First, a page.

The material of the body 21 that is used to disrupt an interrogating signal and/or return signal, its thickness, and its location on the shielding device 20 may vary depending upon the particular application. In one embodiment, the entirety of the body 21 of the shielding device 20 may be made of such material. In other cases, only a portion of the body 21, e.g., a portion or the entirety of the front surface 24, may be comprised of such material. Additionally, the material of the body 21 may be opaque or transparent, depending upon the particular material selected.

In one embodiment, the body 21 may be comprised of a metal, such as silver, copper, aluminum, and alloys thereof, and it may have a thickness 34 of approximately 1 Å—2500 μm. The body 21 may be manufactured using a variety of known techniques, e.g., casting, welding, etc. In another example, at least a portion of the body 21 may be made of an electrically conductive transparent material that is adapted to disrupt an interrogating signal and/or a return signal, e.g., indium-tin-oxide (ITO), copper-tin-oxide (CTO), or other similar materials. The thickness and composition of such a transparent material may vary depending upon the particular application.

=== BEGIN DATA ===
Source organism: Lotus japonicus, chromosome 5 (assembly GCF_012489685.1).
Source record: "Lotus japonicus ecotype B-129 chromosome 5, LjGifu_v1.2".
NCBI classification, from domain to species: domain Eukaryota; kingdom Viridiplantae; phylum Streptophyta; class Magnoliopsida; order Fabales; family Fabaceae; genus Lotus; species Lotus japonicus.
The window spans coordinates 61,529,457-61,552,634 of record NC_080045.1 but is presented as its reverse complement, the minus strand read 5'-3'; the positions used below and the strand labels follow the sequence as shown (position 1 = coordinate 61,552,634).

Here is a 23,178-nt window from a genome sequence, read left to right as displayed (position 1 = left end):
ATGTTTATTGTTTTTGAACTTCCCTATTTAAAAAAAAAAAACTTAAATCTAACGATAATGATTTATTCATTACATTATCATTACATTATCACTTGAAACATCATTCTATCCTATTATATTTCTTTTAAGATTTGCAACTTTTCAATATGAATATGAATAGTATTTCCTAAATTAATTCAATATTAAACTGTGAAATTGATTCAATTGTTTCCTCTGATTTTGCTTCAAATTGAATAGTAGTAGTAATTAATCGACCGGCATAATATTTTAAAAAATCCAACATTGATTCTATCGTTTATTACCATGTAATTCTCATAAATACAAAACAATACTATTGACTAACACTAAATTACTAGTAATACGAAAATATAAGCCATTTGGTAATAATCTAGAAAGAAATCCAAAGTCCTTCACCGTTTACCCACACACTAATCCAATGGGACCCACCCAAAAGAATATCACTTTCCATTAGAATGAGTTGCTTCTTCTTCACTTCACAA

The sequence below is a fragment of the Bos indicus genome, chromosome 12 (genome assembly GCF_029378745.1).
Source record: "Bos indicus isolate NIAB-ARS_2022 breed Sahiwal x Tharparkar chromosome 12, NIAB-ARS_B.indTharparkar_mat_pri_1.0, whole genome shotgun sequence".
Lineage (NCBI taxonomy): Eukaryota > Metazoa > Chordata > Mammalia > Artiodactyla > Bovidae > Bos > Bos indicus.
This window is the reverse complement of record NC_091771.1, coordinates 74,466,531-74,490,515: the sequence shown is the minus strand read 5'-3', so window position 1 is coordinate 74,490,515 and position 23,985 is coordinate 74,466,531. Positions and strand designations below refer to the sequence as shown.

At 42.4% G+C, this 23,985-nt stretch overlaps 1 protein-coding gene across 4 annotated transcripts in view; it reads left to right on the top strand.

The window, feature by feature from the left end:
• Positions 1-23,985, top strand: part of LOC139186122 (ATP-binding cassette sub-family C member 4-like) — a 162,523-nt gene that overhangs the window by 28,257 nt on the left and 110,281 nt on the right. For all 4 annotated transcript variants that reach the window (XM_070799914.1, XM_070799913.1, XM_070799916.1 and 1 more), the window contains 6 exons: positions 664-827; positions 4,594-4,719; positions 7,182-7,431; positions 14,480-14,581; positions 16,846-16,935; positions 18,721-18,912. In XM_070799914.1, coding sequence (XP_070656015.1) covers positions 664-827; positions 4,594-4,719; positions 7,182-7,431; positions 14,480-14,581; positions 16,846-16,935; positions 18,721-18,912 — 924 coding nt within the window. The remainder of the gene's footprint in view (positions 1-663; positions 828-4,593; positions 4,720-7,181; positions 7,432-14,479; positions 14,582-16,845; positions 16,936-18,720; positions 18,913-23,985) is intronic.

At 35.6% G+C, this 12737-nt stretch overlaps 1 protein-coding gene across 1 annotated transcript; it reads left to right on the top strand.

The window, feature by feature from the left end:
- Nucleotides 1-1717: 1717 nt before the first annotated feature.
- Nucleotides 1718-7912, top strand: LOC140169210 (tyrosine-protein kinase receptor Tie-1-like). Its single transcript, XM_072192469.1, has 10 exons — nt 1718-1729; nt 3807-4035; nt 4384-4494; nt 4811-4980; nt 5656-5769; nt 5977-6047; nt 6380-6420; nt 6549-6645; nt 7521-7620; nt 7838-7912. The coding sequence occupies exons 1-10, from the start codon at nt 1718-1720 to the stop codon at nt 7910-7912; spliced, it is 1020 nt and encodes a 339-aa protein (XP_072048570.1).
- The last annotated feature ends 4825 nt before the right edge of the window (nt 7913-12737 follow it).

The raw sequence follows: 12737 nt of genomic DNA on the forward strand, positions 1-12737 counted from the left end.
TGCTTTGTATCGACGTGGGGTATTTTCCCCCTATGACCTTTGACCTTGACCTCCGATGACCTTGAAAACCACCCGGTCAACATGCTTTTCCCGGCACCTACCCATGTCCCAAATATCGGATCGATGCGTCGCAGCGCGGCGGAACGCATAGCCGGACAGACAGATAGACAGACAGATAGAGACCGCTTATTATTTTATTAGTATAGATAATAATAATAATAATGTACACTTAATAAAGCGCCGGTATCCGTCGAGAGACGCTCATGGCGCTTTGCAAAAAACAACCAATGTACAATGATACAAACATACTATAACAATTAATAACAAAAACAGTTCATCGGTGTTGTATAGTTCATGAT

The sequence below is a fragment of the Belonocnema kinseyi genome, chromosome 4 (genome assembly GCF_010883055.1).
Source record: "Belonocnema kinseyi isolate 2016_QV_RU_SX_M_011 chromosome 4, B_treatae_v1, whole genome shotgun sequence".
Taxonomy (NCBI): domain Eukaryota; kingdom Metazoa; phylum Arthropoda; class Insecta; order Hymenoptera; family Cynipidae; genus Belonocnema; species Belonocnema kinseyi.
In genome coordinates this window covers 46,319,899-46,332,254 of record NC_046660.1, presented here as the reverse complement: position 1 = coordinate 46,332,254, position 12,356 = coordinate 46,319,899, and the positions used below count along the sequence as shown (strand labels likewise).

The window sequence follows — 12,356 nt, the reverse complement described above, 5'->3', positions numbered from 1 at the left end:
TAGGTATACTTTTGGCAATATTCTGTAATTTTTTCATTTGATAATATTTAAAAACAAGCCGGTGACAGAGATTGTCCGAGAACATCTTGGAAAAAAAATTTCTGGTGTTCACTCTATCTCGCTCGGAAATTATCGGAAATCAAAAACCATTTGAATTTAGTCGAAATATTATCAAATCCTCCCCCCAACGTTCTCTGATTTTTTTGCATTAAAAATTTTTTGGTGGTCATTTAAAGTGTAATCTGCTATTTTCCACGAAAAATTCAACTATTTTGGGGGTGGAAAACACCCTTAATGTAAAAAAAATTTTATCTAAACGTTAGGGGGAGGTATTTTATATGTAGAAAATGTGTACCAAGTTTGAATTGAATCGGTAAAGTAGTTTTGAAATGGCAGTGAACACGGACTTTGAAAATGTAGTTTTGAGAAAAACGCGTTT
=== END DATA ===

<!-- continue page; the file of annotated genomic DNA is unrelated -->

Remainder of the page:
In general, the body 21 described herein may comprise sufficient material to attenuate the interrogating signal, the return signal or both signals to prevent, hamper or disrupt the transfer of information using such signals. In one example, the body 21 may be designed of a material and configured so as to attenuate a signal by approximately 1-1000 dB. As an even more specific example, the materials of the body 21 and the configuration of the body 21 may be designed so as to attenuate an interrogating or return signal by at least approximately 92 dB. Of course, those skilled in the art will understand that the exact materials employed in all or a portion of the body 21, as well as the thickness and positioning of such materials, may vary depending on a variety of factors, such as anticipated strength of the interrogating and/or receiving signal, the type of device employed (active or passive device), the distance between the source of the signal and the body 21 during anticipated interrogating operations, etc. Of course, these illustrative factors are by no means exhaustive. The type, characteristics and thickness of the material selected to attenuate the signal(s) may be determined based on the characteristics and strength of the anticipated interrogating system, the interrogating signal and the return signal.